Jesuit Church of the Sacred Heart of Jesus, Valencia
Behind the silk exchange is the small triangular Plaza de La Compañía, which faces the main facade of the Church, part of a large complex built in the 16th and 17th centuries by the Jesuit order. The Church was built in 1595-1631, confessionals and other rooms were added from 1668 to 1669. In 1767, king Charles III expelled the Jesuits from Spain, and their property was confiscated by the government. The Church premises were used for various purposes. During the revolution of 1868, the Church was demolished, and in 1886 a new one was built by the architect Joaquín María Belda Ibáñez. The full name in Spanish is Iglesia del Sagrado Corazón de Jesús, but the people of Valencia call it simply, la Compañía.
Above the entrance portal we see the emblem of the order of Jesus with two angels on each side.
The central window-rose is notable for having a monolithic metal frame.
The fronton is crowned with an openwork cross, also made of metal.
The bell tower was built in 1886, consists of four tiers and is covered with a dome of glazed tiles. One of the bells has been preserved from the old Church, it was made in 1697, and the rest are quite recent, in 1950. The bell tower can only be seen from the alley-dead end, bypassing the surrounding church buildings on the right.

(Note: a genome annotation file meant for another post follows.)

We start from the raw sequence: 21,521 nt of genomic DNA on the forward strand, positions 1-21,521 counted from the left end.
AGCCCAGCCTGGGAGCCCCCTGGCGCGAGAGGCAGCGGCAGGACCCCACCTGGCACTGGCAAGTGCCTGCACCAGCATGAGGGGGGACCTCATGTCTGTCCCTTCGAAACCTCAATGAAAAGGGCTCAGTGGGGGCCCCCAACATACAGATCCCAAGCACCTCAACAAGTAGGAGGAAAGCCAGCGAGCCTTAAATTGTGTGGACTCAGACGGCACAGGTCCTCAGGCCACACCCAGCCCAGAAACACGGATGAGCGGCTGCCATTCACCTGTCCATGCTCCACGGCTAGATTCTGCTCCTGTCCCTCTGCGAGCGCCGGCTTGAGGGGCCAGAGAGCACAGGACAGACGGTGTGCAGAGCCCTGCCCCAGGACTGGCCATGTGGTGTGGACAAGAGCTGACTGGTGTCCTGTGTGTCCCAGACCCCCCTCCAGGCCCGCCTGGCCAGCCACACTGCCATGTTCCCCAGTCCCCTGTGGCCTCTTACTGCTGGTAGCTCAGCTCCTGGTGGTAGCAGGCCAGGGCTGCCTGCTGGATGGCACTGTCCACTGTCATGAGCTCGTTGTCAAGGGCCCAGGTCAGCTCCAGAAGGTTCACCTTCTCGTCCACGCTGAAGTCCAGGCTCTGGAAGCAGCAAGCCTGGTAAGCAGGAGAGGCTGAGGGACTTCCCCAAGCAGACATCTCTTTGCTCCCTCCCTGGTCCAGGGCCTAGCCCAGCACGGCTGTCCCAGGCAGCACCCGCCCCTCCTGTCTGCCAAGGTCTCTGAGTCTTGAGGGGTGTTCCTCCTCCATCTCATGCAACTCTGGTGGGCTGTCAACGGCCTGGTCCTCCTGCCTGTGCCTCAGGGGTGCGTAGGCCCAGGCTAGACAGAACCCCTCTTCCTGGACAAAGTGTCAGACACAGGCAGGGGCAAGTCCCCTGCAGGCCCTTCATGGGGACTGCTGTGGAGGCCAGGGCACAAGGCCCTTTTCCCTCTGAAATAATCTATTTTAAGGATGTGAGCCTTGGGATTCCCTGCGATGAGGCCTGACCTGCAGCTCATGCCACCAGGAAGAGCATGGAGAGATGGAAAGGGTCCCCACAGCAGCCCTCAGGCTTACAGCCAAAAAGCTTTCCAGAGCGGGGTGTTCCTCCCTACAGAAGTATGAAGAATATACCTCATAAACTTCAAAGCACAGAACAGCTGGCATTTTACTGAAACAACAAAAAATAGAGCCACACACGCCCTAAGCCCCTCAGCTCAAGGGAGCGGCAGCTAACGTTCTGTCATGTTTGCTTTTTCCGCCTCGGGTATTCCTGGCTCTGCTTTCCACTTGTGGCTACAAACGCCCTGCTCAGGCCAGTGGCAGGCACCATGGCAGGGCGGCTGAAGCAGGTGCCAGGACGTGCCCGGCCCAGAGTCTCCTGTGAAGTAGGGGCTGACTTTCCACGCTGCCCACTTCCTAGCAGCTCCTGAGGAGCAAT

The interior of the church was unexpectedly large and richly decorated, compared to the modest facade.
The church has three naves, the transept is covered with a large octagonal dome. Under the arches and in the dome there are large Windows, so the interiors of the Church are very bright on a Sunny day.
The altar with the figure of Jesus decorated in the Baroque style with a lot of gilding looks very luxurious.
Chapel of the Immaculate conception, here is the most important exhibit of the Church, a painting painted in 1658 by the artist Joan de Joanes. According to legend, her appearance was seen in a dream by one of the Jesuit fathers. The artist painted according to his stories.
Chapel of St. Francis de Borja, which contains a sculpture of the Polish Saint Stanislaw Kostka, a student of the Jesuit College, seriously ill and miraculously cured after the apparition of the virgin. Under the figure of the Saint is a statuette of the founder of the Jesuit order, Saint Ignatius of Loyola, holding a book with Jesuit rules.
During the Christmas holidays, churches traditionally hold exhibitions of Nativity scenes-miniature compositions depicting biblical stories.
I have been to Valencia three times, and only once the сhurch was open in 1 January. At the door of the сhurch there is no information about opening hours and services, apparently, they are held only on holidays.